For six years beach vendor Lavonne Alleyne has been plying her trade at the Fitts Village beach in St James, but it has never really been smooth sailing.
Alleyne, who rents beach chairs and umbrellas to tourists and sells handmade jewellery, told Barbados TODAY she has faced constant harassment and victimization from the beach rangers, and whatever she does appears to be a problem.
“I was here for six years, the first vendor who started any vending here at Fitts Village beach, and for that period of time I have been harassed ever since from the rangers in this area. I had my business shut down for a day for not wearing the NCC [National Conservation Commission] shirt. I only had one at the time and I had it on the line. I opted to go home and get it off the line and come back but they insisted that I shut my business or they would shut it for me and leave,” Alleyne explained.
“The rangers around here have a problem with my chairs. I sometimes put out four or five chairs to advertise and let people know something is happening here. Now they want to tell me I can’t put the chairs there, I have to wait until the people come. For all the years I have been renting chairs we always put out our chairs first and if someone comes the chairs are already there. After going to NCC numerous times to find out if there was a change in the rules or if there would be a letter informing me of anything different, nothing of the sort came about.”
The beach vendor said the NCC had promised to investigate her complaints, but nothing was done.
In the meantime, the situation is worsening, she said, with the NCC neglecting to provide a proper working area.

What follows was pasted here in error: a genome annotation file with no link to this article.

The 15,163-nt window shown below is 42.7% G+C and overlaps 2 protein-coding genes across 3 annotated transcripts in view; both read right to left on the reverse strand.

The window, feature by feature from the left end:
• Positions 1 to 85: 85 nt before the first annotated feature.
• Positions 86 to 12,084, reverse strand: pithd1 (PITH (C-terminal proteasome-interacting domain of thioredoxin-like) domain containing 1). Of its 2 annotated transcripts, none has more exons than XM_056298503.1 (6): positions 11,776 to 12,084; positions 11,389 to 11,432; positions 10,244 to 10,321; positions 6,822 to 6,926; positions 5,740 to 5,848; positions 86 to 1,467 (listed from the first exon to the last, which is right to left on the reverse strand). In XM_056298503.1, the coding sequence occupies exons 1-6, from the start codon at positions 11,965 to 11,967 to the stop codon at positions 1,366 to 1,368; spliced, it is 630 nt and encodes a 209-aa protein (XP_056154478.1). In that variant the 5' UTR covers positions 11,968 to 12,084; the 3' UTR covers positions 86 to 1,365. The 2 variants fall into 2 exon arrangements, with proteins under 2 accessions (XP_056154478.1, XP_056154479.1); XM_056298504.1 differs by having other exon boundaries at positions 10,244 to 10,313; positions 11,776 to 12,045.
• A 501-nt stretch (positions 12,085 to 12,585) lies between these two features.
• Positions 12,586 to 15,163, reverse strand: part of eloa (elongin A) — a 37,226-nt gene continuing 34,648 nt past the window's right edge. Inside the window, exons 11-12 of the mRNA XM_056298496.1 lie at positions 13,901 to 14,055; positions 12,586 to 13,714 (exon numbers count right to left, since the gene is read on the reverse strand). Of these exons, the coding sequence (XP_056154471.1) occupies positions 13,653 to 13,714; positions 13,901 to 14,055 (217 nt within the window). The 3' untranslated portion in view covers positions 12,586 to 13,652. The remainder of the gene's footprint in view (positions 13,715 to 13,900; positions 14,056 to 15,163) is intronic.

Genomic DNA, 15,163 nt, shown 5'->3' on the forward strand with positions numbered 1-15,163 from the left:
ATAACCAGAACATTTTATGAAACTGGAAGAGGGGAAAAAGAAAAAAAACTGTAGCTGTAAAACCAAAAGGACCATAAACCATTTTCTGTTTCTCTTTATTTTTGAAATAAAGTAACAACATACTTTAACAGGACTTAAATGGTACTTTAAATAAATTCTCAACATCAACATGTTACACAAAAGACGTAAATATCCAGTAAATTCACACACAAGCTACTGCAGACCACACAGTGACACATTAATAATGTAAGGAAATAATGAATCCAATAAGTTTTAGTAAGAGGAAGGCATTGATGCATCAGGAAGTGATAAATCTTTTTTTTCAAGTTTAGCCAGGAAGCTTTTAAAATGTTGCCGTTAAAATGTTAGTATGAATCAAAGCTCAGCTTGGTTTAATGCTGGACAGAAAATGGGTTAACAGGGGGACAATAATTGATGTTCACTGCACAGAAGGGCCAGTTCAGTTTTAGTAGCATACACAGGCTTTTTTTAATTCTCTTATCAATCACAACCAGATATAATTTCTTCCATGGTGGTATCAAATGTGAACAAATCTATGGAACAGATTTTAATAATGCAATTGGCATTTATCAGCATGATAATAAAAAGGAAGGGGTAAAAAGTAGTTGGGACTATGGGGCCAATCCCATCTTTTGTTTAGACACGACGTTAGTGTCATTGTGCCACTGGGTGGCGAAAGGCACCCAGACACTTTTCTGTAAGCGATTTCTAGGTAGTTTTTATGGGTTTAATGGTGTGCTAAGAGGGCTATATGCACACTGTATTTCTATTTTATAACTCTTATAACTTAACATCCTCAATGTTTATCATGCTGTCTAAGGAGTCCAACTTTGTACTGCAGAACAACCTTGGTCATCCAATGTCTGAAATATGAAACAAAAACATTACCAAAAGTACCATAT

As a result, she has lost some of her property to the high seas, an upset Alleyne said.
“Two months ago I have had my jewellery and my tables washed away in the sea. I used to set up close to the entrance; it gives me better access to the tourists that come from the ship, . . . but when the water gets high it’s problems. I tried many times to get the NCC to put us in the park which they did for about five months and they put us back on the sand again. The last time I tried for them to put us in the park it was so much confusion around here with the rangers and a cleaner . . . . If the sea is rough, they tell me they don’t care where I put my things. I asked them if they have a conscience and they said, ‘it has gone through the window’ and we are not to put our things back in the park.
“It takes money to buy those beads and stuff like that. I have to set up here behind this wall to keep my things safe. So I have to work a little harder now to get the sales. I find they have been victimizing me here. I just come here and work and try to make some money so I can take care of my family. Since I relocate over to this side, it’s a bit slow, but I have to be more optimistic. I have bills to pay. People have suggested that I go elsewhere and I may very well take that advice,” she said.
Alleyne lost over 60 chairs last year to a suspicious fire, but she said she would not be deterred.
All she wants is to ply her trade in peace at a spot that she enjoys, the beach vendor told Barbados TODAY.
“I’m not wealthy, my family isn’t a big name family, [I’m] not a high society person. [I am] just a poor woman on the beach hustling, trying to make ends meet,” she said.
Efforts to reach the NCC were unsuccessful up to the time of publication.